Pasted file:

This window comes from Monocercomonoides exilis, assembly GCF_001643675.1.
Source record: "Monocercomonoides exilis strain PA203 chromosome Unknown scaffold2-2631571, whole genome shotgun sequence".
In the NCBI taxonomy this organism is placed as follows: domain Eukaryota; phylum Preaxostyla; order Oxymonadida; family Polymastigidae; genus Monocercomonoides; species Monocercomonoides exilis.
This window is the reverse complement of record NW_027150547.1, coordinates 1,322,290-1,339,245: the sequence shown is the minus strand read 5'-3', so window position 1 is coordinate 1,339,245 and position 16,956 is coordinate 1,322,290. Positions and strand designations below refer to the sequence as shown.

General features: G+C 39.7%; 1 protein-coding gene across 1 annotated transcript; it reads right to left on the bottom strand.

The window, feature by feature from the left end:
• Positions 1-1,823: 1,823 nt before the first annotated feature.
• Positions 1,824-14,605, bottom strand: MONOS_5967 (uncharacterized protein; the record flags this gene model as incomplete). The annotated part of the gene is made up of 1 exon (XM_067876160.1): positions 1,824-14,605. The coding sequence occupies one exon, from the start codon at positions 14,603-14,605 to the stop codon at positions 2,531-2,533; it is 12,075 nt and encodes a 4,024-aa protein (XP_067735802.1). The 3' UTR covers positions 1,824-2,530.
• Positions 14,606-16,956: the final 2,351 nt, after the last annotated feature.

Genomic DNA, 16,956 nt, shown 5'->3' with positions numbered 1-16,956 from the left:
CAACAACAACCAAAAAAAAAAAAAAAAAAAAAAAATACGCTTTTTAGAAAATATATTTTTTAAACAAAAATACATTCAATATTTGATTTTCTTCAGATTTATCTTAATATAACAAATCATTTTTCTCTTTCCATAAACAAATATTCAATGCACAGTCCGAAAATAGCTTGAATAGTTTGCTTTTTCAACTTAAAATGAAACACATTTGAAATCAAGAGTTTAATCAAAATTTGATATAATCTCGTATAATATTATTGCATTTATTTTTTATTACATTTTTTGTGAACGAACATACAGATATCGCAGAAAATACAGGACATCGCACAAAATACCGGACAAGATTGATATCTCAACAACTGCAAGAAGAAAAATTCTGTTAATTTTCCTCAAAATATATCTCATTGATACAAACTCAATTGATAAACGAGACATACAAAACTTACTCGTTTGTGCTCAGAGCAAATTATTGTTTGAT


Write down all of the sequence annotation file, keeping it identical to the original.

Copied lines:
This window comes from Monocercomonoides exilis, assembly GCF_001643675.1.
Source record: "Monocercomonoides exilis strain PA203 chromosome Unknown scaffold2-2631571, whole genome shotgun sequence".
In the NCBI taxonomy this organism is placed as follows: domain Eukaryota; phylum Preaxostyla; order Oxymonadida; family Polymastigidae; genus Monocercomonoides; species Monocercomonoides exilis.
This window is the reverse complement of record NW_027150547.1, coordinates 1,322,290-1,339,245: the sequence shown is the minus strand read 5'-3', so window position 1 is coordinate 1,339,245 and position 16,956 is coordinate 1,322,290. Positions and strand designations below refer to the sequence as shown.

General features: G+C 39.7%; 1 protein-coding gene across 1 annotated transcript; it reads right to left on the bottom strand.

The window, feature by feature from the left end:
• Positions 1-1,823: 1,823 nt before the first annotated feature.
• Positions 1,824-14,605, bottom strand: MONOS_5967 (uncharacterized protein; the record flags this gene model as incomplete). The annotated part of the gene is made up of 1 exon (XM_067876160.1): positions 1,824-14,605. The coding sequence occupies one exon, from the start codon at positions 14,603-14,605 to the stop codon at positions 2,531-2,533; it is 12,075 nt and encodes a 4,024-aa protein (XP_067735802.1). The 3' UTR covers positions 1,824-2,530.
• Positions 14,606-16,956: the final 2,351 nt, after the last annotated feature.

Genomic DNA, 16,956 nt, shown 5'->3' with positions numbered 1-16,956 from the left:
CAACAACAACCAAAAAAAAAAAAAAAAAAAAAAAATACGCTTTTTAGAAAATATATTTTTTAAACAAAAATACATTCAATATTTGATTTTCTTCAGATTTATCTTAATATAACAAATCATTTTTCTCTTTCCATAAACAAATATTCAATGCACAGTCCGAAAATAGCTTGAATAGTTTGCTTTTTCAACTTAAAATGAAACACATTTGAAATCAAGAGTTTAATCAAAATTTGATATAATCTCGTATAATATTATTGCATTTATTTTTTATTACATTTTTTGTGAACGAACATACAGATATCGCAGAAAATACAGGACATCGCACAAAATACCGGACAAGATTGATATCTCAACAACTGCAAGAAGAAAAATTCTGTTAATTTTCCTCAAAATATATCTCATTGATACAAACTCAATTGATAAACGAGACATACAAAACTTACTCGTTTGTGCTCAGAGCAAATTATTGTTTGAT